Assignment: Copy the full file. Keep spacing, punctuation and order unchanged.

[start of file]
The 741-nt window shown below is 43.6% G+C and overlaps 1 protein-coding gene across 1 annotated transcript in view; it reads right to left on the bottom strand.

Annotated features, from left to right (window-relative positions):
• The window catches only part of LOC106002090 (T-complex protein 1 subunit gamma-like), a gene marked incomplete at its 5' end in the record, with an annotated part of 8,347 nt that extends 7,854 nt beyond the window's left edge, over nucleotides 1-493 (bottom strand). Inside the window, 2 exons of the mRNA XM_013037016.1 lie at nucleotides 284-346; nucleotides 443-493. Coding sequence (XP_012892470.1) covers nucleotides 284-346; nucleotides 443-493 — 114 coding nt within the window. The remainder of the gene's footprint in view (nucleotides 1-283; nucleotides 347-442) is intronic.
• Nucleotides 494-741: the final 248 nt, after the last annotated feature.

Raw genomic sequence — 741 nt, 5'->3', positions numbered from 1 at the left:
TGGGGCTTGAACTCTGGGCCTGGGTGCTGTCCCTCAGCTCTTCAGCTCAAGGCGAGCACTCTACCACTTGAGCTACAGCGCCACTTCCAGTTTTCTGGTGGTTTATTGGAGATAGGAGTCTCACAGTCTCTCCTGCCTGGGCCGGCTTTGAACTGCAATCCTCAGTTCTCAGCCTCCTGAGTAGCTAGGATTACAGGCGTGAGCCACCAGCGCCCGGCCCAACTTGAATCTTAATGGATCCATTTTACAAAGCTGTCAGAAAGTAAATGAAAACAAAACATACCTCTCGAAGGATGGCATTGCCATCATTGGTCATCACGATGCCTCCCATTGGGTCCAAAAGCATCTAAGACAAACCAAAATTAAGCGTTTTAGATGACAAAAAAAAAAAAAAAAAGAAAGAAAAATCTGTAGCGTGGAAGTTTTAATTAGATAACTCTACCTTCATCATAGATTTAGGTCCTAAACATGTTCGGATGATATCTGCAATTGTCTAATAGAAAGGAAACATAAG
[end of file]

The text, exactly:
The 741-nt window shown below is 43.6% G+C and overlaps 1 protein-coding gene across 1 annotated transcript in view; it reads right to left on the bottom strand.

Annotated features, from left to right (window-relative positions):
• The window catches only part of LOC106002090 (T-complex protein 1 subunit gamma-like), a gene marked incomplete at its 5' end in the record, with an annotated part of 8,347 nt that extends 7,854 nt beyond the window's left edge, over nucleotides 1-493 (bottom strand). Inside the window, 2 exons of the mRNA XM_013037016.1 lie at nucleotides 284-346; nucleotides 443-493. Coding sequence (XP_012892470.1) covers nucleotides 284-346; nucleotides 443-493 — 114 coding nt within the window. The remainder of the gene's footprint in view (nucleotides 1-283; nucleotides 347-442) is intronic.
• Nucleotides 494-741: the final 248 nt, after the last annotated feature.

Raw genomic sequence — 741 nt, 5'->3', positions numbered from 1 at the left:
TGGGGCTTGAACTCTGGGCCTGGGTGCTGTCCCTCAGCTCTTCAGCTCAAGGCGAGCACTCTACCACTTGAGCTACAGCGCCACTTCCAGTTTTCTGGTGGTTTATTGGAGATAGGAGTCTCACAGTCTCTCCTGCCTGGGCCGGCTTTGAACTGCAATCCTCAGTTCTCAGCCTCCTGAGTAGCTAGGATTACAGGCGTGAGCCACCAGCGCCCGGCCCAACTTGAATCTTAATGGATCCATTTTACAAAGCTGTCAGAAAGTAAATGAAAACAAAACATACCTCTCGAAGGATGGCATTGCCATCATTGGTCATCACGATGCCTCCCATTGGGTCCAAAAGCATCTAAGACAAACCAAAATTAAGCGTTTTAGATGACAAAAAAAAAAAAAAAAAGAAAGAAAAATCTGTAGCGTGGAAGTTTTAATTAGATAACTCTACCTTCATCATAGATTTAGGTCCTAAACATGTTCGGATGATATCTGCAATTGTCTAATAGAAAGGAAACATAAG